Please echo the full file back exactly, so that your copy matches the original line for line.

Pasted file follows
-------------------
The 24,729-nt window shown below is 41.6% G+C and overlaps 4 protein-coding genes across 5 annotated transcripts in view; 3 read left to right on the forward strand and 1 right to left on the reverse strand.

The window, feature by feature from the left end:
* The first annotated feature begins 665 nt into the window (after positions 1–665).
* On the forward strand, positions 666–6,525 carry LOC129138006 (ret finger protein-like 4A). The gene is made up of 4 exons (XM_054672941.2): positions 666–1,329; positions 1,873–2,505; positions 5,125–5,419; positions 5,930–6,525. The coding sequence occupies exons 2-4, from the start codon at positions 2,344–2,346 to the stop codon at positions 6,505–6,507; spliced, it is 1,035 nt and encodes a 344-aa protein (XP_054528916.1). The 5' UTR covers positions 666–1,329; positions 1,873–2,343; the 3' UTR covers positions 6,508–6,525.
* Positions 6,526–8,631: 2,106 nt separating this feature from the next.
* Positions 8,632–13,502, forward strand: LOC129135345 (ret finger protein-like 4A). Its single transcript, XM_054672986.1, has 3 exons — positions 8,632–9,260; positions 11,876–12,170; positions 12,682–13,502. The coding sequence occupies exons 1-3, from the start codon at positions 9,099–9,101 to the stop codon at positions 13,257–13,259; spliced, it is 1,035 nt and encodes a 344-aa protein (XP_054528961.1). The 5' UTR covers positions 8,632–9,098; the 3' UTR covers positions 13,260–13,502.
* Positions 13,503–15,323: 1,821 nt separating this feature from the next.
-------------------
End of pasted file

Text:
The 24,729-nt window shown below is 41.6% G+C and overlaps 4 protein-coding genes across 5 annotated transcripts in view; 3 read left to right on the forward strand and 1 right to left on the reverse strand.

The window, feature by feature from the left end:
* The first annotated feature begins 665 nt into the window (after positions 1–665).
* On the forward strand, positions 666–6,525 carry LOC129138006 (ret finger protein-like 4A). The gene is made up of 4 exons (XM_054672941.2): positions 666–1,329; positions 1,873–2,505; positions 5,125–5,419; positions 5,930–6,525. The coding sequence occupies exons 2-4, from the start codon at positions 2,344–2,346 to the stop codon at positions 6,505–6,507; spliced, it is 1,035 nt and encodes a 344-aa protein (XP_054528916.1). The 5' UTR covers positions 666–1,329; positions 1,873–2,343; the 3' UTR covers positions 6,508–6,525.
* Positions 6,526–8,631: 2,106 nt separating this feature from the next.
* Positions 8,632–13,502, forward strand: LOC129135345 (ret finger protein-like 4A). Its single transcript, XM_054672986.1, has 3 exons — positions 8,632–9,260; positions 11,876–12,170; positions 12,682–13,502. The coding sequence occupies exons 1-3, from the start codon at positions 9,099–9,101 to the stop codon at positions 13,257–13,259; spliced, it is 1,035 nt and encodes a 344-aa protein (XP_054528961.1). The 5' UTR covers positions 8,632–9,098; the 3' UTR covers positions 13,260–13,502.
* Positions 13,503–15,323: 1,821 nt separating this feature from the next.